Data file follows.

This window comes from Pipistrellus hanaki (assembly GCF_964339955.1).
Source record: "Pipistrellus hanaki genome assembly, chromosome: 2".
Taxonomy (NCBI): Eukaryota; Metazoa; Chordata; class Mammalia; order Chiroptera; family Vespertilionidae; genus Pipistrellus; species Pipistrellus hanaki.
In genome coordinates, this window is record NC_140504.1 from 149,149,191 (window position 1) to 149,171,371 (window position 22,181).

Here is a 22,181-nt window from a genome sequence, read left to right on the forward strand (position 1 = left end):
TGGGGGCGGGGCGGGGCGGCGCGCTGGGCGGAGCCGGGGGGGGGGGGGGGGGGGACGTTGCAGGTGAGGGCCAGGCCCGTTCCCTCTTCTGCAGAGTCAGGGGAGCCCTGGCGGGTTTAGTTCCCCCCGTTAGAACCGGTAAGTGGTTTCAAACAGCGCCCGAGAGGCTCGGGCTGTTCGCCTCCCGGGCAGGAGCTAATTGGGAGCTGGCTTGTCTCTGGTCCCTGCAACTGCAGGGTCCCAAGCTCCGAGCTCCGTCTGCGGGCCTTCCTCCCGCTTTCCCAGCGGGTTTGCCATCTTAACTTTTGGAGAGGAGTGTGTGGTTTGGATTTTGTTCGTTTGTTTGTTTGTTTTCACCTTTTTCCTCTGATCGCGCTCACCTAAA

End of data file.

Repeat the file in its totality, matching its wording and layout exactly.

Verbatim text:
This window comes from Pipistrellus hanaki (assembly GCF_964339955.1).
Source record: "Pipistrellus hanaki genome assembly, chromosome: 2".
Taxonomy (NCBI): Eukaryota; Metazoa; Chordata; class Mammalia; order Chiroptera; family Vespertilionidae; genus Pipistrellus; species Pipistrellus hanaki.
In genome coordinates, this window is record NC_140504.1 from 149,149,191 (window position 1) to 149,171,371 (window position 22,181).

Here is a 22,181-nt window from a genome sequence, read left to right on the forward strand (position 1 = left end):
TGGGGGCGGGGCGGGGCGGCGCGCTGGGCGGAGCCGGGGGGGGGGGGGGGGGGGACGTTGCAGGTGAGGGCCAGGCCCGTTCCCTCTTCTGCAGAGTCAGGGGAGCCCTGGCGGGTTTAGTTCCCCCCGTTAGAACCGGTAAGTGGTTTCAAACAGCGCCCGAGAGGCTCGGGCTGTTCGCCTCCCGGGCAGGAGCTAATTGGGAGCTGGCTTGTCTCTGGTCCCTGCAACTGCAGGGTCCCAAGCTCCGAGCTCCGTCTGCGGGCCTTCCTCCCGCTTTCCCAGCGGGTTTGCCATCTTAACTTTTGGAGAGGAGTGTGTGGTTTGGATTTTGTTCGTTTGTTTGTTTGTTTTCACCTTTTTCCTCTGATCGCGCTCACCTAAA